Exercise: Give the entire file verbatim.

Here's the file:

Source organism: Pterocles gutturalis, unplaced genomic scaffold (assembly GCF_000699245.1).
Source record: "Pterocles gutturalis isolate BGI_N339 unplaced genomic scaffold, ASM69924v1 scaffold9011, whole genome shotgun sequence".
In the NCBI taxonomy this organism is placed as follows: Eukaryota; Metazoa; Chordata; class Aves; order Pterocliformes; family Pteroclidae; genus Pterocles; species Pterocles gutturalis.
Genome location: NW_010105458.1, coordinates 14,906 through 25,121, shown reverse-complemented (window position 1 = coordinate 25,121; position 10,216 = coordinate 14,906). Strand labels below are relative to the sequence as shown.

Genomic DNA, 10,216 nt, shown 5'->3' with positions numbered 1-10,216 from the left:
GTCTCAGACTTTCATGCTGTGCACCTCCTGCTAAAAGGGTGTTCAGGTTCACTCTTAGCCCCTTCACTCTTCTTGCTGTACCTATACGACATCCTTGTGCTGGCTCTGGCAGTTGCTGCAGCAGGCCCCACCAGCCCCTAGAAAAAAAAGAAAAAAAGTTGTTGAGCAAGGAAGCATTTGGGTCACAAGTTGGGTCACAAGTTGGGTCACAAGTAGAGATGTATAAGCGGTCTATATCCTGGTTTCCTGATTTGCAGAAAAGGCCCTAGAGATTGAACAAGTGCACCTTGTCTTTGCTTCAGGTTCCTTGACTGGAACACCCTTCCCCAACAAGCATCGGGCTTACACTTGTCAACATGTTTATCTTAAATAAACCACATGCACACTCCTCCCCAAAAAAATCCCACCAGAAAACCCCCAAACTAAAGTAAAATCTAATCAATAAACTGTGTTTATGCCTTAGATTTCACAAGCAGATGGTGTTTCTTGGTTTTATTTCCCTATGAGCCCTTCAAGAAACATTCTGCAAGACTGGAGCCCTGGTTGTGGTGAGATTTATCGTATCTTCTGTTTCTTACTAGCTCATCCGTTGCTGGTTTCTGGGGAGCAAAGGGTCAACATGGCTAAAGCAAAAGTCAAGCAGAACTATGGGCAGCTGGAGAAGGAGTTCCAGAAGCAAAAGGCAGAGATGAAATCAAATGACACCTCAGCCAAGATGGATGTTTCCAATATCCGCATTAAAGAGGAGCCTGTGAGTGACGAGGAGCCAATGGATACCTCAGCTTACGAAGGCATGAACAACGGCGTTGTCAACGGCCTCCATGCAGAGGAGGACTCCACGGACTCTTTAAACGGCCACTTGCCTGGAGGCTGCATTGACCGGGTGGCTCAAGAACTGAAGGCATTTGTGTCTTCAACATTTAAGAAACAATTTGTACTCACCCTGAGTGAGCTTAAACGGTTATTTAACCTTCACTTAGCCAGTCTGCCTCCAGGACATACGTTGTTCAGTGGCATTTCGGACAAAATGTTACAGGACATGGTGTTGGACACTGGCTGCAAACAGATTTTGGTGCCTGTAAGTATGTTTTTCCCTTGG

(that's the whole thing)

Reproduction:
Source organism: Pterocles gutturalis, unplaced genomic scaffold (assembly GCF_000699245.1).
Source record: "Pterocles gutturalis isolate BGI_N339 unplaced genomic scaffold, ASM69924v1 scaffold9011, whole genome shotgun sequence".
In the NCBI taxonomy this organism is placed as follows: Eukaryota; Metazoa; Chordata; class Aves; order Pterocliformes; family Pteroclidae; genus Pterocles; species Pterocles gutturalis.
Genome location: NW_010105458.1, coordinates 14,906 through 25,121, shown reverse-complemented (window position 1 = coordinate 25,121; position 10,216 = coordinate 14,906). Strand labels below are relative to the sequence as shown.

Genomic DNA, 10,216 nt, shown 5'->3' with positions numbered 1-10,216 from the left:
GTCTCAGACTTTCATGCTGTGCACCTCCTGCTAAAAGGGTGTTCAGGTTCACTCTTAGCCCCTTCACTCTTCTTGCTGTACCTATACGACATCCTTGTGCTGGCTCTGGCAGTTGCTGCAGCAGGCCCCACCAGCCCCTAGAAAAAAAAGAAAAAAAGTTGTTGAGCAAGGAAGCATTTGGGTCACAAGTTGGGTCACAAGTTGGGTCACAAGTAGAGATGTATAAGCGGTCTATATCCTGGTTTCCTGATTTGCAGAAAAGGCCCTAGAGATTGAACAAGTGCACCTTGTCTTTGCTTCAGGTTCCTTGACTGGAACACCCTTCCCCAACAAGCATCGGGCTTACACTTGTCAACATGTTTATCTTAAATAAACCACATGCACACTCCTCCCCAAAAAAATCCCACCAGAAAACCCCCAAACTAAAGTAAAATCTAATCAATAAACTGTGTTTATGCCTTAGATTTCACAAGCAGATGGTGTTTCTTGGTTTTATTTCCCTATGAGCCCTTCAAGAAACATTCTGCAAGACTGGAGCCCTGGTTGTGGTGAGATTTATCGTATCTTCTGTTTCTTACTAGCTCATCCGTTGCTGGTTTCTGGGGAGCAAAGGGTCAACATGGCTAAAGCAAAAGTCAAGCAGAACTATGGGCAGCTGGAGAAGGAGTTCCAGAAGCAAAAGGCAGAGATGAAATCAAATGACACCTCAGCCAAGATGGATGTTTCCAATATCCGCATTAAAGAGGAGCCTGTGAGTGACGAGGAGCCAATGGATACCTCAGCTTACGAAGGCATGAACAACGGCGTTGTCAACGGCCTCCATGCAGAGGAGGACTCCACGGACTCTTTAAACGGCCACTTGCCTGGAGGCTGCATTGACCGGGTGGCTCAAGAACTGAAGGCATTTGTGTCTTCAACATTTAAGAAACAATTTGTACTCACCCTGAGTGAGCTTAAACGGTTATTTAACCTTCACTTAGCCAGTCTGCCTCCAGGACATACGTTGTTCAGTGGCATTTCGGACAAAATGTTACAGGACATGGTGTTGGACACTGGCTGCAAACAGATTTTGGTGCCTGTAAGTATGTTTTTCCCTTGG